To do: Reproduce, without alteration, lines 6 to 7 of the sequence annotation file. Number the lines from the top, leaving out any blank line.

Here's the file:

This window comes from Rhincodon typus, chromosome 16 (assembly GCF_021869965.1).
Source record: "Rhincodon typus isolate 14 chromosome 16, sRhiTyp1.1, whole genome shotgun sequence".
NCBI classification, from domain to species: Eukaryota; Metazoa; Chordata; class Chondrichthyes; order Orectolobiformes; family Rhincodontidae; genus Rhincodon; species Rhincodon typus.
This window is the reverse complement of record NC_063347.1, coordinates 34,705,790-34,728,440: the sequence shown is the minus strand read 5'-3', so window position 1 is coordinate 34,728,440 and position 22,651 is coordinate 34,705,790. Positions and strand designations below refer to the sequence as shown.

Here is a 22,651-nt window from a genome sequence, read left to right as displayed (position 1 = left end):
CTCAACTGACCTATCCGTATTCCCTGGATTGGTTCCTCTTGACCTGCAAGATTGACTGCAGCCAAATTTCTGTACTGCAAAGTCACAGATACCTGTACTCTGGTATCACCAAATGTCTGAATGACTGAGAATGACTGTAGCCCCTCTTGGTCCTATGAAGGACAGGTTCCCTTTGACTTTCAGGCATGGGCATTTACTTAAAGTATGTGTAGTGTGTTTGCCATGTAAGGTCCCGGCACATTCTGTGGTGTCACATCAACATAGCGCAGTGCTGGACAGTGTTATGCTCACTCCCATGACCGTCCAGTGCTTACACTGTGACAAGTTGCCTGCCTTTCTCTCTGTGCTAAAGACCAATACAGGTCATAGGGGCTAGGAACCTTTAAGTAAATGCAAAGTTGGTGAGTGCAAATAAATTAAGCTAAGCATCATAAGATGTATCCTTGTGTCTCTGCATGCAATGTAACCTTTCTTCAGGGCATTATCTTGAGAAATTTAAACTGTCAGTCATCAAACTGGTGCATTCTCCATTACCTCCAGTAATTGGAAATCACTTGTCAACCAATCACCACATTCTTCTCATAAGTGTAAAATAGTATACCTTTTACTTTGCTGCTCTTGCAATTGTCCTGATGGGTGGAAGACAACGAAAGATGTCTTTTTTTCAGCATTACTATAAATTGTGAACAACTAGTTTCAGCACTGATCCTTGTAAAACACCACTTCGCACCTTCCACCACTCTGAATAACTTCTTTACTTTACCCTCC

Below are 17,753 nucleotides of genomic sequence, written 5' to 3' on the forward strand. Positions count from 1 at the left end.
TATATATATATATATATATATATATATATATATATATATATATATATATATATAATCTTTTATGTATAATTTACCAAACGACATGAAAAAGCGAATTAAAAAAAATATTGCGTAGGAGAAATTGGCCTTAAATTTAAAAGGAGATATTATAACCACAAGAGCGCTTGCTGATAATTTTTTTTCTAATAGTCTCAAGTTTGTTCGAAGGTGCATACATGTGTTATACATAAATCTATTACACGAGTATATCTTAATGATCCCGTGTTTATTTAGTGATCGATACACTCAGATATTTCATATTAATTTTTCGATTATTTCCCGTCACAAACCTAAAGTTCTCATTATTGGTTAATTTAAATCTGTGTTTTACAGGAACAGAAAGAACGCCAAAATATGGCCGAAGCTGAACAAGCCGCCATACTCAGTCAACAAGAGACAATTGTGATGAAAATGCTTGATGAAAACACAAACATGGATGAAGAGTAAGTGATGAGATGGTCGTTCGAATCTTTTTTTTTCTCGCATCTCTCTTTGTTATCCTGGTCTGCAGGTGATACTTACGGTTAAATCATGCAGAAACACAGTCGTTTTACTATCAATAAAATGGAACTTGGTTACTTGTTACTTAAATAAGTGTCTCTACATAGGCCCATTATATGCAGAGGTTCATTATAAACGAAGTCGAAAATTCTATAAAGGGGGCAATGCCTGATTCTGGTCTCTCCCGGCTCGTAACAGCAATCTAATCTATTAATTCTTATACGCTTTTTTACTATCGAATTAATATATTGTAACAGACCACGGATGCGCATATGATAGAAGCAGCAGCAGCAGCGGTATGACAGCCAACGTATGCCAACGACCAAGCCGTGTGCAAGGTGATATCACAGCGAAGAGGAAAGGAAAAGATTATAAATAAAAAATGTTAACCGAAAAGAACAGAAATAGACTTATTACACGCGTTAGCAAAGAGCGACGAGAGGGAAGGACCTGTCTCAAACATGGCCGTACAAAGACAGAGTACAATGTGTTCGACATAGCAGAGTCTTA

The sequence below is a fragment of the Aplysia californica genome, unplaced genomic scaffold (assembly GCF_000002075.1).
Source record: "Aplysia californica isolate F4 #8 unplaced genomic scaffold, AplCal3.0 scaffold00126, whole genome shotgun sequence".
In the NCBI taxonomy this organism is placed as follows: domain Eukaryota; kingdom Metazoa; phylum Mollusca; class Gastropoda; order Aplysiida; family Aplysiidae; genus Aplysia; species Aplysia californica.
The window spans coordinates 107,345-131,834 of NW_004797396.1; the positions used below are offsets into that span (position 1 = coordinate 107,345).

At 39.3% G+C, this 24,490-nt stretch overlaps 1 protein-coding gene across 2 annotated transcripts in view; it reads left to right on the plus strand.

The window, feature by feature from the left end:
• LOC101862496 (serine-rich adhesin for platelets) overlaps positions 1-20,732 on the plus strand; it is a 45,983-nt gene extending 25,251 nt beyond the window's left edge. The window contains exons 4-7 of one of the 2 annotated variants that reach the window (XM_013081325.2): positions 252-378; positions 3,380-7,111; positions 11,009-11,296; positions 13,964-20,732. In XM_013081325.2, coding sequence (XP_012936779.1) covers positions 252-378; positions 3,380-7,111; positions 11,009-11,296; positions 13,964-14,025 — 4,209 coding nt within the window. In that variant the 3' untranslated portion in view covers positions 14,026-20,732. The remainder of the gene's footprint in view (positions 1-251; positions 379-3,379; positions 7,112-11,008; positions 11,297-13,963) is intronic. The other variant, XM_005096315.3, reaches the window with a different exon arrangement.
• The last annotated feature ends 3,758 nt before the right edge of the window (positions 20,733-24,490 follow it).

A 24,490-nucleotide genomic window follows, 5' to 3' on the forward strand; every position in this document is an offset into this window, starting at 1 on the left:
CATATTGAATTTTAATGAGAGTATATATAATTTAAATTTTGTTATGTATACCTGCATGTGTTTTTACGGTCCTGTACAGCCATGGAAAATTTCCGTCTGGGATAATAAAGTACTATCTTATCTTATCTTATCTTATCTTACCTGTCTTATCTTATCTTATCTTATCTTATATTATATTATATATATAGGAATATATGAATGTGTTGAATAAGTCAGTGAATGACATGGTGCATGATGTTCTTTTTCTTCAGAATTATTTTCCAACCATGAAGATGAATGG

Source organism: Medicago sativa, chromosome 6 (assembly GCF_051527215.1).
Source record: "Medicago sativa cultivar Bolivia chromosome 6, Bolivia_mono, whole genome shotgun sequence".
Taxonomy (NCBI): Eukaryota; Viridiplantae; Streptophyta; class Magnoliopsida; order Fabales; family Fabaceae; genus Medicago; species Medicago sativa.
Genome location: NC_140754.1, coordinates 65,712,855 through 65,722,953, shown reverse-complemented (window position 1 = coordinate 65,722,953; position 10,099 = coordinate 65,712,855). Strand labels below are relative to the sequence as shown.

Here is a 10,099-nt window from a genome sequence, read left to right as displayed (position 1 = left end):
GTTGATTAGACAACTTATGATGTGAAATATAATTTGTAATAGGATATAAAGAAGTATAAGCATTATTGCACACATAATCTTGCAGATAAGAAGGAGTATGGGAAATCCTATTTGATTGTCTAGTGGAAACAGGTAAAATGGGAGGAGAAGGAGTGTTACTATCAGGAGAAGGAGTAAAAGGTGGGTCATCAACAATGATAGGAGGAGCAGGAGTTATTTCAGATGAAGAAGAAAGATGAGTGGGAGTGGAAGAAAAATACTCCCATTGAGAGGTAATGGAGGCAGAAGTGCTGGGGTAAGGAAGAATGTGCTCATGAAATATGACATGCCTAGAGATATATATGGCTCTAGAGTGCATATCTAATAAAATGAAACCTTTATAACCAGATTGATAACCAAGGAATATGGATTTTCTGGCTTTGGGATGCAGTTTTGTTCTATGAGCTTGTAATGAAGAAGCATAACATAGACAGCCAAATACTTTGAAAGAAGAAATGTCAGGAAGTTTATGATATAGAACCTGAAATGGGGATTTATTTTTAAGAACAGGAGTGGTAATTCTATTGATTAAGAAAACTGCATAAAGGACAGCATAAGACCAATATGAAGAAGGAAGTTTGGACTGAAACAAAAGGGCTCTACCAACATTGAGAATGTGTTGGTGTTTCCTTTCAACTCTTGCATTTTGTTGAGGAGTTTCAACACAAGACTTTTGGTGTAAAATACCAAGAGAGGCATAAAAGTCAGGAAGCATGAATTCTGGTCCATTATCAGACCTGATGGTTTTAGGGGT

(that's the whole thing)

CTCAACTGACCTATCCGTATTCCCTGGATTGGTTCCTCTTGACCTGCAAGATTGACTGCAGCCAAATTTCTGTACTGCAAAGTCACAGATACCTGTACTCTGGTATCACCAAATGTCTGAATGACTGAGAATGACTGTAGCCCCTCTTGGTCCTATGAAGGACAGGTTCCCTTTGACTTTCAGGCATGGGCATTTACTTAAAGTATGTGTAGTGTGTTTGCCATGTAAGGTCCCGGCACATTCTGTGGTGTCACATCAACATAGCGCAGTGCTGGACAGTGTTATGCTCACTCCCATGACCGTCCAGTGCTTACACTGTGACAAGTTGCCTGCCTTTCTCTCTGTGCTAAAGACCAATACAGGTCATAGGGGCTAGGAACCTTTAAGTAAATGCAAAGTTGGTGAGTGCAAATAAATTAAGCTAAGCATCATAAGATGTATCCTTGTGTCTCTGCATGCAATGTAACCTTTCTTCAGGGCATTATCTTGAGAAATTTAAACTGTCAGTCATCAAACTGGTGCATTCTCCATTACCTCCAGTAATTGGAAATCACTTGTCAACCAATCACCACATTCTTCTCATAAGTGTAAAATAGTATACCTTTTACTTTGCTGCTCTTGCAATTGTCCTGATGGGTGGAAGACAACGAAAGATGTCTTTTTTTCAGCATTACTATAAATTGTGAACAACTAGTTTCAGCACTGATCCTTGTAAAACACCACTTCGCACCTTCCACCACTCTGAATAACTTCTTTACTTTACCCTCC

Below are 17,753 nucleotides of genomic sequence, written 5' to 3' on the forward strand. Positions count from 1 at the left end.